Incense, meditation, yoga and gold medals. All in a day’s work for Jamie Anderson
It’s amazing, really, that U.S. snowboarder Jamie Anderson has set off a hotel room smoke detector only once.
“They totally understood,” Anderson says. “They were like, ‘Incense? OK. Purify the space.’ ”
And that, in a nutshell, is what Anderson is all about: purifying the space, in her sport, in her life, in everyone else’s life. The profile message on her Instagram page says “Free Spirit” first, before it says two-time Olympic gold medalist.
She won one in slopestyle in 2014 in Sochi and repeated last week in Pyeongchang. Wednesday night (PST) at Phoenix Snow Park, she goes for a third in the new snowboard event of big air, where you are scored on a single, prodigious, hellacious jump.
Anderson will get ready by having one of her “really good green drinks” with Dragon Herbs’ Tonic Alchemy, an organic powder with 91 ingredients that includes Siberian Chaga, Cordyceps mycelium, Changbai Mountain Schizandra and Himalayan Rhodiola sacra. She’ll mix it with goji berries and a banana.
Then she’ll create a makeshift altar with quartz crystals, a piece of bark, a small Buddha and her Hawaiian tiki man. Light some incense and candles. Put on her molla beads. Do some yoga and meditate. Maybe sip some herbal tea and write in her journal.
“Sometimes if I’m really afraid,” Anderson says, “depending on where I am, I’ll take a run in the trees and just calm down.”
She likes trees. Photos of her in them or under them or gazing up at them populate her social media accounts, including one of her hanging from a branch of one in Carlsbad last March.
“They call me the tree hugger and this or that,” Anderson says, laughing. “I’m like, ‘At least I’m happy. I don’t really care.’ ”
There are few more successful athletes in these Olympics, and few more unique. And the latter may have something to do with the former, an ability to tune out pressure and focus the mind in the present, put herself “in my own little sacred place” that melts limits and blurs boundaries of performance.
The women’s slopestyle event here was buffeted by heavy winds that led to one crash after another and had athletes worrying more about safety than scores. Anderson, somehow, blocked it all out and stayed on her feet to become a rare repeat Olympic gold medalist.
Or as she likes to put it. “Do your best and bless the rest.”
It’s what happens when you’re one of eight kids home-schooled by hippie parents in South Lake Tahoe, encouraged to use the outdoors as their classroom. They didn’t watch TV. They didn’t take antibiotics growing up and fortified their immune systems with holistic remedies.
“I wanted them to be like children, playing outside, running and jumping and not sitting inside at a desk,” Lauren Anderson, her mother, told NBC’s “Today” a few years ago. “They got to be free, building their bodies, protecting their spirits and minds, and not being pushed or pressured. There wasn’t a big push for them to read and write and do arithmetic. I wanted them to learn how to get along and let life be the teacher.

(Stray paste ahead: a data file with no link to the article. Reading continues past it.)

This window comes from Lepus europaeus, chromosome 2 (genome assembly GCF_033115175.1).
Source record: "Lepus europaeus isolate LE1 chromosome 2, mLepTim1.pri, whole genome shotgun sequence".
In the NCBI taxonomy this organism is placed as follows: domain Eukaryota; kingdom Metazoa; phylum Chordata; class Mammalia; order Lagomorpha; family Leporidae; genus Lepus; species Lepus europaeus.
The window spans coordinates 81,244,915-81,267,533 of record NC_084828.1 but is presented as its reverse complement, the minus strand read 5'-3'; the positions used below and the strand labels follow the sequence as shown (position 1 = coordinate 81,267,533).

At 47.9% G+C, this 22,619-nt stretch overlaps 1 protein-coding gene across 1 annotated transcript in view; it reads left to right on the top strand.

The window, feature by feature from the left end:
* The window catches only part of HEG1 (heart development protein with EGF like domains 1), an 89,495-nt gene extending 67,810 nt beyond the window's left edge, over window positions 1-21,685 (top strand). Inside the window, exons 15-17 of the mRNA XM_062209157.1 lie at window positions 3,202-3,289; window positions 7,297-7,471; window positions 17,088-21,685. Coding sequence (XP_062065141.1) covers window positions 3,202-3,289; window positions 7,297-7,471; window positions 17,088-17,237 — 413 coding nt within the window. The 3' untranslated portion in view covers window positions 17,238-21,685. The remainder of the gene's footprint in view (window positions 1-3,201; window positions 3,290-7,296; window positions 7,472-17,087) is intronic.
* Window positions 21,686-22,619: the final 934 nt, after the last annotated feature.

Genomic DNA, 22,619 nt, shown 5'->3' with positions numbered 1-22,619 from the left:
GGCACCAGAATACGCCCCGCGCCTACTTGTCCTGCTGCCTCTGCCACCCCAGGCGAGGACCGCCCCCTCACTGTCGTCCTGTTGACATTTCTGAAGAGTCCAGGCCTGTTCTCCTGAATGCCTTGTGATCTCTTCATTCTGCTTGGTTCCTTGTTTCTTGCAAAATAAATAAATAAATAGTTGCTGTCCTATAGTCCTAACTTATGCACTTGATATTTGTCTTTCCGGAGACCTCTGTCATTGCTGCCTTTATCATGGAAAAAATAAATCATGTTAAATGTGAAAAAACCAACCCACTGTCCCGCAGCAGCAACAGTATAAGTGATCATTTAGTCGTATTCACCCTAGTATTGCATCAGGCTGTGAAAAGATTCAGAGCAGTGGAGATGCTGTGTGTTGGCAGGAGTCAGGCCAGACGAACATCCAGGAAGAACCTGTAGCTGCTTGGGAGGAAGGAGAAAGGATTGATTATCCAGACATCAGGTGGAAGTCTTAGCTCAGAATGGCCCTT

“Character-building was more important than academics.”
Jamie says she’ll do it, if possible, when she starts a family.
“I think that has cultivated who I am today,” she says, “because I got to tap into my own passions and purpose at a young age, and I wasn’t stuck in a school room being ADD and crazy. I think kids need that freedom to understand who they are.”
Her father, Joey, is a self-professed “hippie” who grew up in the San Francisco Bay Area in the 1960s. Lauren recently moved to Hartland, Vt. (population: 3,393), where she has an alpaca farm and sells clothing made from the wool.
Their 27-year-old daughter eats ancient grains and organic vegetables, cooks with turmeric, ginger and ghee. She rubs essential oils on herself to calm the central nervous system. She fills her water bottle from natural springs and skinny dips in frigid mountain streams. She knits. She rides her skateboard through airports and hopes the smoldering incense doesn’t set off smoke detectors.
She openly criticizes the direction of slopestyle as “pretty whack,” becoming more gymnastics than artistry, more slope than style, with riders practicing jumps into air bags (which she abhors). She’d prefer to take her tricks to the Alaskan back country and “ride on natural features.”
Bubbling beneath the surface, though, is a contradiction. A battle.
“It’s very interesting,” Anderson says, “to balance the conscious, grounded part of myself with fierce competitor. I think I’ve gotten a little more relaxed as I’ve gotten older. And more peaceful. I want to be a peaceful warrior. I don’t want to be me, me, me, ego, the best. And that might be what separates me, trying to be less attached to the outcome.
“The times when I’m more concerned about winning and trying too hard, it doesn’t usually work out. I try to enjoy the process and just do whatever I want to do for myself — not, I need to beat her or I need to do this. It’s so hard to balance that ego and competitive part with your soul and your spirit.”
It hits when she stands on her snowboard at the top of the run, staring down at massive jumps that could kill her, at a scoreboard that will determine winners and losers, at five interlocking rings, at an expectant crowd.
Her response: She starts dancing.
Go beyond the scoreboard
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